The University of Alaska Fairbanks’ Rasmuson Library has a mystery on its hands. It doesn’t know when or how, but in its collection lies a Bronze Age clay tablet.
Like the Maltese Falcon, the small four thousand-year-old Ancient Sumerian clay tablet is surrounded in mystery. Rasmuson Library’s Curator of Rare Books Katherine Arndt says all they know is it was in their collection in 1982.
“Marvin Falk, who was hired as the first rare book curator at that time; he doesn’t know if it was in the library before then or not,” Ardnt said.
Arndt says the tablet’s storage box is from a New York rare book dealer and probably dates from the early 1940s. She and her colleagues believe it was a donation, but records are missing.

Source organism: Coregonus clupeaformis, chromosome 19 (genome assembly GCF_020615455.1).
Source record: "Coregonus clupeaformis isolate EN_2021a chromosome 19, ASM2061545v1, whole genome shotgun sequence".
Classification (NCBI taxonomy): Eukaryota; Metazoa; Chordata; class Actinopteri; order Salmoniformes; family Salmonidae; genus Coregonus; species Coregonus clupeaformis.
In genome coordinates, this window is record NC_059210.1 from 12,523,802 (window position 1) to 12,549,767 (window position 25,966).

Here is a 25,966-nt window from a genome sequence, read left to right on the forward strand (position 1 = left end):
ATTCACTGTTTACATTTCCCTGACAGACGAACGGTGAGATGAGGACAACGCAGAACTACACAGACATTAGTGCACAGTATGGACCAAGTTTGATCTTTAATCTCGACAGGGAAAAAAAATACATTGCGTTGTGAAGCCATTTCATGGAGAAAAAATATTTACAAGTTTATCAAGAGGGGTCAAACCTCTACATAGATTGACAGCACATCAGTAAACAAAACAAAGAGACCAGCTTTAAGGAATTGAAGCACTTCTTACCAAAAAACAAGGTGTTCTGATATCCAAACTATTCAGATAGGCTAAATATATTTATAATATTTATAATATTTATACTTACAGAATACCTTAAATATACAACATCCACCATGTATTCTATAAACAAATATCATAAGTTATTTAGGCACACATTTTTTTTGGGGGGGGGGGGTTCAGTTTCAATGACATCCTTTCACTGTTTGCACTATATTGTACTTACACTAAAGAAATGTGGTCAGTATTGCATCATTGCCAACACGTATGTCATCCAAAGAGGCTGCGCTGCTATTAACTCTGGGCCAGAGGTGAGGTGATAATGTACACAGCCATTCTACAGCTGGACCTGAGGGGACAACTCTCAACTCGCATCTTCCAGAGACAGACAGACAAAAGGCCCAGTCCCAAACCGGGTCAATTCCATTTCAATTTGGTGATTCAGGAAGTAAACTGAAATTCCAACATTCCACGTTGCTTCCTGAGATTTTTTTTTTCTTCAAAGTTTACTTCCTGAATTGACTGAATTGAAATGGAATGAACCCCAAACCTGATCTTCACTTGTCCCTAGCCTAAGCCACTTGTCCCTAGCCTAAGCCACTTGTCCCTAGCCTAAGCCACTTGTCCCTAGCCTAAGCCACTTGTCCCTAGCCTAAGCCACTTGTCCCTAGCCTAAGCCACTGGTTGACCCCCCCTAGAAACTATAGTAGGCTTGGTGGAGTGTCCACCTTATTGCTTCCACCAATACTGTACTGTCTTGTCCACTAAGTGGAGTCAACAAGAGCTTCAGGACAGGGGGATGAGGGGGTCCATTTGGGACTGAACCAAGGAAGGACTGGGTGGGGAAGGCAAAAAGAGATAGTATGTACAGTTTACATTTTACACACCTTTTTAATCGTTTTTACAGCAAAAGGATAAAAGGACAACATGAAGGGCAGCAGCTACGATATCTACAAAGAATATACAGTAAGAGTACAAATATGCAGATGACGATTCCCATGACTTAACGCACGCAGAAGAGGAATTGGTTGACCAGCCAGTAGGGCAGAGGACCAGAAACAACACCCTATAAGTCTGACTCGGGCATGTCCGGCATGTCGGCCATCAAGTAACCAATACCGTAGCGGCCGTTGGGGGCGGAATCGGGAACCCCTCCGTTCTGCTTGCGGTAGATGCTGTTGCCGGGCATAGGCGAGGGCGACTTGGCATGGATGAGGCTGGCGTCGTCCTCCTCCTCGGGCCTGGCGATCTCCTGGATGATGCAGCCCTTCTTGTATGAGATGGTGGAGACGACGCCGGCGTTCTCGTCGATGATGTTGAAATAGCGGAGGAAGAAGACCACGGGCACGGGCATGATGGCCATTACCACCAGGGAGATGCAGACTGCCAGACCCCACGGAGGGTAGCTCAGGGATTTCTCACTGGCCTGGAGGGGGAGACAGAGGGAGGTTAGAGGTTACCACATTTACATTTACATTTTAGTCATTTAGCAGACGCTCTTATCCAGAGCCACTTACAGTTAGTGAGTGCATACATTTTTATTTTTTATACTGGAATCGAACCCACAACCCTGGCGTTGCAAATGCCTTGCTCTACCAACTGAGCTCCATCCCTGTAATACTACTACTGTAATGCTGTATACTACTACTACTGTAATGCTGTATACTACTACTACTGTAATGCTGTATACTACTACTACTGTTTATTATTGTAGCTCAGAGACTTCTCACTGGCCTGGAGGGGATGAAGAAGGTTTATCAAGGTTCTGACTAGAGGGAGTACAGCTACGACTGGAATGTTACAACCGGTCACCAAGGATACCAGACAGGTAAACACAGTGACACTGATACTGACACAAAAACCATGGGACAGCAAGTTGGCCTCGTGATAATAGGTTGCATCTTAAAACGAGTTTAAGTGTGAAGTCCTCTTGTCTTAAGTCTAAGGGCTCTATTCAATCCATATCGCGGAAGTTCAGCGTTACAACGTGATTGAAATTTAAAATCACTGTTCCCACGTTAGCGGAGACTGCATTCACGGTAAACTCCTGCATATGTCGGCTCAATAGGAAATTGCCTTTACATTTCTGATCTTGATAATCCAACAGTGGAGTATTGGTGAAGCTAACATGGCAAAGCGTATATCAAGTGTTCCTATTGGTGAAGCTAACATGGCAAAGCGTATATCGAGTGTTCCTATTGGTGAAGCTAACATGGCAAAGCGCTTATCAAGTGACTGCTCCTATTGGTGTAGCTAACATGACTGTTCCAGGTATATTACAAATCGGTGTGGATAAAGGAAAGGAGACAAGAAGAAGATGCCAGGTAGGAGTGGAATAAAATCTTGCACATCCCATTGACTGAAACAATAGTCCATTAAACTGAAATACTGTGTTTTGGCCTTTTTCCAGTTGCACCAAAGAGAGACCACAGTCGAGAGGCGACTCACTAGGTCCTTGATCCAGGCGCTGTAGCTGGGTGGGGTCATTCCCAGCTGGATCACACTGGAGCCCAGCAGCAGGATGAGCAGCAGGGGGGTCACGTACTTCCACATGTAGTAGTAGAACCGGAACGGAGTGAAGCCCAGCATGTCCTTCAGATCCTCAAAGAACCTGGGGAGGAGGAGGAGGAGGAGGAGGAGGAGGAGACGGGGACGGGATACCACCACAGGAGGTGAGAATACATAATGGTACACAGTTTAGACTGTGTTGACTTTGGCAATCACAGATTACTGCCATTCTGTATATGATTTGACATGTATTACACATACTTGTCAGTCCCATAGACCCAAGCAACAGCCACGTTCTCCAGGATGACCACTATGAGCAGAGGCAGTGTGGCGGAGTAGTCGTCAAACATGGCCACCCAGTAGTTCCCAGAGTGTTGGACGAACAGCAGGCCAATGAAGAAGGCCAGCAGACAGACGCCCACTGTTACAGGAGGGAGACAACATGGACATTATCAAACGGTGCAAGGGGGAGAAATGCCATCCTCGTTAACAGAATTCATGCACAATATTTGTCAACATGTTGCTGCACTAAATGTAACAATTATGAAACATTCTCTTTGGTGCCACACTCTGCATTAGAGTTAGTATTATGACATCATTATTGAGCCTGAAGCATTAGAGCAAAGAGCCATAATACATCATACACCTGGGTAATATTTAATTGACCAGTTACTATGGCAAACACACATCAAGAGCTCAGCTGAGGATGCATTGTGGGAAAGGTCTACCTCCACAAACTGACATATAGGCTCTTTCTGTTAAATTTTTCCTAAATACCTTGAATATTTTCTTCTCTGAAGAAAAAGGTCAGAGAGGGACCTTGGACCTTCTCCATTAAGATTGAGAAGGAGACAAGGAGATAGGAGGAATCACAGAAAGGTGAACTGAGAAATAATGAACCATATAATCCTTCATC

They do know what it says thanks to the Cuneiform Digital Library Initiative. It is a receipt for a barley transaction.
“It was threshed and the mill was evidently giving it back to whoever was getting it,” said Arndt.
Definitely more prosaic than the Maltese Falcon. Yet the Rasmuson Library’s display from the ancient Middle East does call to mind Sam Spade’s observation: “The stuff dreams are made of.”